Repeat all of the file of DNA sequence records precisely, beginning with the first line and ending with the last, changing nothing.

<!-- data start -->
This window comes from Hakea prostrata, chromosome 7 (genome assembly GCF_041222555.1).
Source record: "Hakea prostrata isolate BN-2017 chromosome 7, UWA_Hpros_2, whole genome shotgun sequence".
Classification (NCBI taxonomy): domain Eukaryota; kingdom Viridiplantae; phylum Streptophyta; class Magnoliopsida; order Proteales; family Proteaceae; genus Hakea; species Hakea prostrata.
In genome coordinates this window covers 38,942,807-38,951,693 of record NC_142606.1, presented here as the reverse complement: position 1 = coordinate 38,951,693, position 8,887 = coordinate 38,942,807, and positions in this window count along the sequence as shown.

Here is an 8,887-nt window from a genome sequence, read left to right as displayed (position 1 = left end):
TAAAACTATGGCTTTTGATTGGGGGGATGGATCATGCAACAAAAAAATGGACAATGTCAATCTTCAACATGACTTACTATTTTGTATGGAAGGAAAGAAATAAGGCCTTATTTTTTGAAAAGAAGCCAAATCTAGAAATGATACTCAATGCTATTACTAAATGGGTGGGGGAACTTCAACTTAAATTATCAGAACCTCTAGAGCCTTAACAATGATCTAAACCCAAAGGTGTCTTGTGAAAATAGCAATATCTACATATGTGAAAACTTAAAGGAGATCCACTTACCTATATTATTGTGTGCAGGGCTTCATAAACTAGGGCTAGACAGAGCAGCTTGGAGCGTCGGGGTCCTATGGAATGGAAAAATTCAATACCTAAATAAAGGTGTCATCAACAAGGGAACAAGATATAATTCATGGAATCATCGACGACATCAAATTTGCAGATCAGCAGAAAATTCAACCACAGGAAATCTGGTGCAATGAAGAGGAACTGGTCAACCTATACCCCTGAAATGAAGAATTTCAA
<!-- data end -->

This window comes from Hakea prostrata, chromosome 7 (genome assembly GCF_041222555.1).
Source record: "Hakea prostrata isolate BN-2017 chromosome 7, UWA_Hpros_2, whole genome shotgun sequence".
Classification (NCBI taxonomy): domain Eukaryota; kingdom Viridiplantae; phylum Streptophyta; class Magnoliopsida; order Proteales; family Proteaceae; genus Hakea; species Hakea prostrata.
In genome coordinates this window covers 38,942,807-38,951,693 of record NC_142606.1, presented here as the reverse complement: position 1 = coordinate 38,951,693, position 8,887 = coordinate 38,942,807, and positions in this window count along the sequence as shown.

Here is an 8,887-nt window from a genome sequence, read left to right as displayed (position 1 = left end):
TAAAACTATGGCTTTTGATTGGGGGGATGGATCATGCAACAAAAAAATGGACAATGTCAATCTTCAACATGACTTACTATTTTGTATGGAAGGAAAGAAATAAGGCCTTATTTTTTGAAAAGAAGCCAAATCTAGAAATGATACTCAATGCTATTACTAAATGGGTGGGGGAACTTCAACTTAAATTATCAGAACCTCTAGAGCCTTAACAATGATCTAAACCCAAAGGTGTCTTGTGAAAATAGCAATATCTACATATGTGAAAACTTAAAGGAGATCCACTTACCTATATTATTGTGTGCAGGGCTTCATAAACTAGGGCTAGACAGAGCAGCTTGGAGCGTCGGGGTCCTATGGAATGGAAAAATTCAATACCTAAATAAAGGTGTCATCAACAAGGGAACAAGATATAATTCATGGAATCATCGACGACATCAAATTTGCAGATCAGCAGAAAATTCAACCACAGGAAATCTGGTGCAATGAAGAGGAACTGGTCAACCTATACCCCTGAAATGAAGAATTTCAA